The International Federation of Accountants (IFAC) is also fighting corruption. IFAC’s membership consists of 155 professional accounting associations, including the AICPA, representing 113 countries. IFAC issued a discussion paper on anti–money laundering in January 2002. IFAC views corruption broadly and includes “bribery, fraud, illegal payments, money laundering, smuggling and as many other forms as criminal minds may devise.” For more information, or to view the discussion paper, visit

USA Patriot Act

The USAPA was intended to strengthen the federal government’s ability to combat terrorism and to prevent, detect, and stop money-laundering activities. In September 2002, Jimmy Gurule, undersecretary of enforcement in the Treasury Department, announced:

We have been successful to date in forging an international coalition against terrorist financing. Since September, we have designated 236 individuals and entities who are supporters of terrorism and have blocked their assets and the channels that these terrorists use to move money. Worldwide, we have blocked over $112 million and have deterred donors and supporters from providing financial aid to terrorist groups. We are making a difference by making it risky and harder for terrorists to raise and move money.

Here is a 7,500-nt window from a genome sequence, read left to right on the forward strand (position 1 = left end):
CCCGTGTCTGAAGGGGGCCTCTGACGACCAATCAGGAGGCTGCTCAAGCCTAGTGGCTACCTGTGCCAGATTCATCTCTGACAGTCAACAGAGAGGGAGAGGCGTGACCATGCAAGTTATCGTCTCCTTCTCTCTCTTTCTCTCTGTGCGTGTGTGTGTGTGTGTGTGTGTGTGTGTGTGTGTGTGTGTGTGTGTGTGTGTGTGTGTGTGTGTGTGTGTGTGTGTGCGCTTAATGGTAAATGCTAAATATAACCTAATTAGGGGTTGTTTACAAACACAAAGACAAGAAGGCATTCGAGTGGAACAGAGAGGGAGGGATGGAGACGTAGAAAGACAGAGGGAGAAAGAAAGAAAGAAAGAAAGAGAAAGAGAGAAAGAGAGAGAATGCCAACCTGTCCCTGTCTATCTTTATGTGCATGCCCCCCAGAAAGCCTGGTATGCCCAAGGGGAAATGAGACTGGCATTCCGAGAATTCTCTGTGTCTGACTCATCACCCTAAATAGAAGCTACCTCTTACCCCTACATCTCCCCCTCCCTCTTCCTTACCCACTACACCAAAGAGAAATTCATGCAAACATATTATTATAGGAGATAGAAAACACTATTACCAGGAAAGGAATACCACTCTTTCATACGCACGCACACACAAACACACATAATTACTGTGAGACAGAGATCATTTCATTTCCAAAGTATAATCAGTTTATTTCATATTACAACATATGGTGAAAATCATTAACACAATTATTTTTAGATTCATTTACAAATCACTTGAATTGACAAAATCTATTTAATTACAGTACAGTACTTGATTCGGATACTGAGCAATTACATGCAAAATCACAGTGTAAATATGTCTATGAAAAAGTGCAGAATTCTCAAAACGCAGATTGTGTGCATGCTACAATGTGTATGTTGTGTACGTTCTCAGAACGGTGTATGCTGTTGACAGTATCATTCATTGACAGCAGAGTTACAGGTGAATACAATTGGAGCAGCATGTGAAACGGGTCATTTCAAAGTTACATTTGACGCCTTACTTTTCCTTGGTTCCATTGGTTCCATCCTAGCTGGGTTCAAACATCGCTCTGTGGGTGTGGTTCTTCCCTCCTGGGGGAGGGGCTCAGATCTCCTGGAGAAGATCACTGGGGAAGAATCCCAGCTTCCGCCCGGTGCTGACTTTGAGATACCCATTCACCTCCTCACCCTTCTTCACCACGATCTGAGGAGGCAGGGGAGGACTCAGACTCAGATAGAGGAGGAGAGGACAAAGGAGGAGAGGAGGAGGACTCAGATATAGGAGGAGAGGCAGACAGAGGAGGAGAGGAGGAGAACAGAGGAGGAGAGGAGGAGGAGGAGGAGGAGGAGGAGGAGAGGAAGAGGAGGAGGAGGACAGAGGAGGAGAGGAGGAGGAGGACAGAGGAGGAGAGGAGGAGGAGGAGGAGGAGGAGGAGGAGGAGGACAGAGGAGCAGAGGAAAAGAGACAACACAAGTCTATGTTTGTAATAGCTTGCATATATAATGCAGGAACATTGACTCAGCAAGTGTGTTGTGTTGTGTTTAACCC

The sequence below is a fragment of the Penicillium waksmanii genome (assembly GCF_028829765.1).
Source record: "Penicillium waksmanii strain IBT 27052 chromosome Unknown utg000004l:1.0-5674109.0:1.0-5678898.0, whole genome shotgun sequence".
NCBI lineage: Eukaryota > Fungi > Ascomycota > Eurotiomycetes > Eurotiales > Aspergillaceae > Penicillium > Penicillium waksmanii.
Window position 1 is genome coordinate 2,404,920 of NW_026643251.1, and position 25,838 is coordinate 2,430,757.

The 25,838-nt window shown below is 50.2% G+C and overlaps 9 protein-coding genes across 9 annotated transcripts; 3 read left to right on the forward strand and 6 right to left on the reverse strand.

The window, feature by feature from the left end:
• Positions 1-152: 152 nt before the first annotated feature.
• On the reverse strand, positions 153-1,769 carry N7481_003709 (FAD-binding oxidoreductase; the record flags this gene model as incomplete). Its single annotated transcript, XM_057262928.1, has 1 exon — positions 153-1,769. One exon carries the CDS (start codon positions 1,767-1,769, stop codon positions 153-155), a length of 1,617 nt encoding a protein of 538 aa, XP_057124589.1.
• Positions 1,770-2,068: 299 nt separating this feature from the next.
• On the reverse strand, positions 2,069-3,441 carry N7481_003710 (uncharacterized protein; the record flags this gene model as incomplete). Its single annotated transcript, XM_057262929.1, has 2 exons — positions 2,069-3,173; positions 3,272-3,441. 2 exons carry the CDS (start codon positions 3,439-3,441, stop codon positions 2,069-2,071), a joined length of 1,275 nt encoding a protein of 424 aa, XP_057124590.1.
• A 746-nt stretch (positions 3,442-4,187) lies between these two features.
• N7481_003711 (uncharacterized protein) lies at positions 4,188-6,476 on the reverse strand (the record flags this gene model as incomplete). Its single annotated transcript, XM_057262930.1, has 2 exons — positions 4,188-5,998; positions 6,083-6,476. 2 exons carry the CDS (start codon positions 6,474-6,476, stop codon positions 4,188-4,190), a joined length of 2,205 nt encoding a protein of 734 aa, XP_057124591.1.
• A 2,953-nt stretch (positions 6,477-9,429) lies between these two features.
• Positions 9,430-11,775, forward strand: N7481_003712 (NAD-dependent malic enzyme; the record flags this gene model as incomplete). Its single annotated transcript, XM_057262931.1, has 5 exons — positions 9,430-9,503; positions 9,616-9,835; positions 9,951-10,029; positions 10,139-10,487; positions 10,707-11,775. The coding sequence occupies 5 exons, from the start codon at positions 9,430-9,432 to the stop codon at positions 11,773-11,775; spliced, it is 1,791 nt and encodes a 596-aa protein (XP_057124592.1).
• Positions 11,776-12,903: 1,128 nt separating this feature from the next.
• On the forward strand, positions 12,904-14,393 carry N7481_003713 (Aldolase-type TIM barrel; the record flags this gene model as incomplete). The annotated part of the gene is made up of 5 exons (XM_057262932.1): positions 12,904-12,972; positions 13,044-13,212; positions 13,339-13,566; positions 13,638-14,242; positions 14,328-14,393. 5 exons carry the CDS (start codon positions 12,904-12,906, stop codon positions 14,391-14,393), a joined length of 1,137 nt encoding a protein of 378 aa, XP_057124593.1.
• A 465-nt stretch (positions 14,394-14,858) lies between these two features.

The USAPA and its new money-laundering regulations affect a broad range of “financial institutions.” As defined by the act, financial institutions include banks, securities firms, credit-card companies, insurance companies, mutual funds, hedge funds, wire-transfer firms, casinos, and commodity dealers.

The USAPA has a number of provisions intended to stop terrorists and others involved in money-laundering activities. Probably the most important is the requirement for comprehensive money-laundering compliance programs. The USAPA modifies 31 USC 3158(h) to read as follows:

(h) Anti–Money Laundering Programs.